I played a bit of poker at college, but I was 23 before I got serious about the game. I’m from Killybegs, in Co Donegal, and I have a degree in business studies from Sligo Institute of Technology, as well as a diploma in sports recreation.
I didn’t really plan to do anything when I came out of college and then one of my friends suggested I try a game of poker. Straightaway, I was fascinated by it.
I have a sports background, so I liked the competitive nature and the mind games. I also liked the banter at the table. I played in a few tournaments and ended up winning one. The prize was Ir£1,000 (€1,200). I also played cash games and early on won a similar amount. I then moved to Dublin and started winning more in a week than I would earn in months.
I was lucky enough to win the Macau leg of the Asia Pacific Poker Tour early in my career. It was in 2009 and I was 23 or 24. I’m 29 now. The prize was more than $500,000 (€362,000). I went there to play with a friend and I won my seat at the main competition in a satellite game.
When you start off, you don’t have much money, so you try to “satellite” your way in. For that tournament, a seat was $5,000, and for every 10 seats bought, one person was allowed to win a satellite place in a separate competition where entry was $500. The goal is not to win the money, but to win a seat. You also get a hotel room, expenses and a goody bag; you could end up there for three days.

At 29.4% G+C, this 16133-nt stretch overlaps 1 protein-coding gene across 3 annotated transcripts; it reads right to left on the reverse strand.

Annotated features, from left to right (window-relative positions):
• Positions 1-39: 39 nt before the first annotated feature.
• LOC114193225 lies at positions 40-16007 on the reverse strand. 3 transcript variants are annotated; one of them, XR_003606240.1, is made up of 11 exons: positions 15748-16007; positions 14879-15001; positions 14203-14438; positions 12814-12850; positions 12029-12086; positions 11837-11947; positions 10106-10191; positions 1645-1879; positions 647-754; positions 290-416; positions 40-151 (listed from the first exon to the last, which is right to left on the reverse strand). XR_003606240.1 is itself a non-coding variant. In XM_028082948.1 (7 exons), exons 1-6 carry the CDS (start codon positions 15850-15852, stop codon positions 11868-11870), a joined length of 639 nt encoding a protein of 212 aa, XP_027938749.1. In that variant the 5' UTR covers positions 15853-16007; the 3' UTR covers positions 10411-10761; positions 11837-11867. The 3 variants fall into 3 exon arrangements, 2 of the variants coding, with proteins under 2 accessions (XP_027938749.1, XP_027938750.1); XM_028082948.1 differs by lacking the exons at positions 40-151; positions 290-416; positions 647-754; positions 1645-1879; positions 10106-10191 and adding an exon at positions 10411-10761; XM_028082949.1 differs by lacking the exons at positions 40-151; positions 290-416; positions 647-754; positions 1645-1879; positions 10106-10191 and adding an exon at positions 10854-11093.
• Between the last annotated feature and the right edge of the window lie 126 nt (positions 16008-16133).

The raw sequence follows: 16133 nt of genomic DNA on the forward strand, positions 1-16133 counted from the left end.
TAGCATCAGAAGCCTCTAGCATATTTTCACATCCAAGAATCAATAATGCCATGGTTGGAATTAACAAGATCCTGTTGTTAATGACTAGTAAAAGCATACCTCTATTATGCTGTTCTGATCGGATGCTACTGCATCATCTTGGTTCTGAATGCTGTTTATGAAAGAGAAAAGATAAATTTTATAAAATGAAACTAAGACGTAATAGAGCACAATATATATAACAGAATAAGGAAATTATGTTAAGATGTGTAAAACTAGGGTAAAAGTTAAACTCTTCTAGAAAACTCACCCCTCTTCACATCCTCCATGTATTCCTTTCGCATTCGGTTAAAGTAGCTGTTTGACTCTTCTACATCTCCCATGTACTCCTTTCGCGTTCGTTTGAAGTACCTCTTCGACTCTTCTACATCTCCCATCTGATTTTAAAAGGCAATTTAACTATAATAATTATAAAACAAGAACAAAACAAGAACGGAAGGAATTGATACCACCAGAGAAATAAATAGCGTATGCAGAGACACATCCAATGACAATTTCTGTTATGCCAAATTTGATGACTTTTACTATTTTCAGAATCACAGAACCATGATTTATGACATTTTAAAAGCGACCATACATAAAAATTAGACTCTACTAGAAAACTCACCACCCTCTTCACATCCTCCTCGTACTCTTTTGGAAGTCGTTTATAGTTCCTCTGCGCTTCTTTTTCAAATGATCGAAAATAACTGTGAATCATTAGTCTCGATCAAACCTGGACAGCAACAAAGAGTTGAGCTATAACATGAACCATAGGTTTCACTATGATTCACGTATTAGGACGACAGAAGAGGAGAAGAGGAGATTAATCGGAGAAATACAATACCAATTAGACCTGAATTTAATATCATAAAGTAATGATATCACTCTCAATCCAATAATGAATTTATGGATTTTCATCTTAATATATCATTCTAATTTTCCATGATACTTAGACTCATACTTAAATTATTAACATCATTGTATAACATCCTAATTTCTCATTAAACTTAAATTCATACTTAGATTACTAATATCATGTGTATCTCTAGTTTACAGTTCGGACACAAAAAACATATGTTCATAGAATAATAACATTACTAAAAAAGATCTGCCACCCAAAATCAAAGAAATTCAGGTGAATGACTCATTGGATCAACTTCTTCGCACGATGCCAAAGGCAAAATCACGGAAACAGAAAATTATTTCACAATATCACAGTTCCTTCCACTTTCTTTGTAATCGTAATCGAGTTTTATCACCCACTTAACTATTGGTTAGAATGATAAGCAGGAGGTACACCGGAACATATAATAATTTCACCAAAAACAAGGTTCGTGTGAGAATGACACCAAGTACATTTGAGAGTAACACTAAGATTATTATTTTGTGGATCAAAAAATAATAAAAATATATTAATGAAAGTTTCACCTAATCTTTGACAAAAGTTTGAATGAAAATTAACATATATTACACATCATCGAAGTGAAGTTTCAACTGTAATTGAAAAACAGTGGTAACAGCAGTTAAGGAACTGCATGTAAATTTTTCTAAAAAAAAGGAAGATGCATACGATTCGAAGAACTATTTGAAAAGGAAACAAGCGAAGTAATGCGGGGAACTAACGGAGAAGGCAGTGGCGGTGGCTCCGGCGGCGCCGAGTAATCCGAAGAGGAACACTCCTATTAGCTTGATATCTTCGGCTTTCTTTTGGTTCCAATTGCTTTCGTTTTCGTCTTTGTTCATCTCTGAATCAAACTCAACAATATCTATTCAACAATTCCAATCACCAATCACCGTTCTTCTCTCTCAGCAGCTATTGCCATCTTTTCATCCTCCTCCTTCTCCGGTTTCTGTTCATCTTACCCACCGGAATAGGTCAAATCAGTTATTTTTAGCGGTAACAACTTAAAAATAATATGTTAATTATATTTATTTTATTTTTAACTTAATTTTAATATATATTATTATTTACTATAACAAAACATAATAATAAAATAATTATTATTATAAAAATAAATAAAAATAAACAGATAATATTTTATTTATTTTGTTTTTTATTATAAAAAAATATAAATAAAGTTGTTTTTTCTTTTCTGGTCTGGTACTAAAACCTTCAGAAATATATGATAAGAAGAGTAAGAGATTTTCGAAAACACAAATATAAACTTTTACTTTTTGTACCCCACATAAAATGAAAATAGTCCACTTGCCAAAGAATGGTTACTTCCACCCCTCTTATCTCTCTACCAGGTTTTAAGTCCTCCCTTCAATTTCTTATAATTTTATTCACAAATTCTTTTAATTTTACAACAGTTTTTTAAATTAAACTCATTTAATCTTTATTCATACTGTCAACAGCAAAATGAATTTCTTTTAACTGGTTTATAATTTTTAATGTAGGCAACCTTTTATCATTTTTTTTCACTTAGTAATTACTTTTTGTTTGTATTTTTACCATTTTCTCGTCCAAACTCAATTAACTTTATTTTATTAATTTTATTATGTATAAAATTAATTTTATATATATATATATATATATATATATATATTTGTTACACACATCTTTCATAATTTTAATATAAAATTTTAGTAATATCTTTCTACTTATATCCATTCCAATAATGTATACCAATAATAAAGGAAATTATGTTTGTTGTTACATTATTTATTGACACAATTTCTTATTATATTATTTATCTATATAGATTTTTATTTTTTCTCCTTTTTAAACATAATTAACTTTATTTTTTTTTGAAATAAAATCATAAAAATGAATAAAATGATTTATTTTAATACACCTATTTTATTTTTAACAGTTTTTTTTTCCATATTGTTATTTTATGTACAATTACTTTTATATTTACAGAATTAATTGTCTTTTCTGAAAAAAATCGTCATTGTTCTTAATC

Cash games have fixed blinds — the amount put into the pot. That’s how betting starts and the game doesn’t change all night. In a tournament, you play with chips and the blinds are increased all the time, which forces the action. That can make tournaments very exciting. They attract a lot of recreational players, as everyone has a chance at winning. Cash games are more suitable for professionals and I’ve played them where the blind starts off as high as €1,500 per player.
As a professional, you have to take it seriously and a huge part of that is managing your money. One of the first things I did was build a house back home in Donegal. My next goal is to buy an apartment in Dublin. I made mistakes along the way, but that’s how you learn.
When people ask me for tips, I always say play a lot — don’t be afraid to play a lot of hands. It’s a repetitive game, so the more often you play and the more often you make wrong decisions, the more you can analyse where you went wrong.
One of the best things about poker is that if you are a novice, you could just sit down at a tournament next to a guy you may have seen play on television. It’s not as though poker players are idols, but if you’re a fan of sport, you’re never going to have a chance to play alongside Brian O’Driscoll or Robbie Keane. With poker, you just pay your money and take a seat.
Blain is an ambassador for fulltiltpoker.com and will be taking part in the UK and Ireland Poker Tour event in Nottingham from May 7 to 12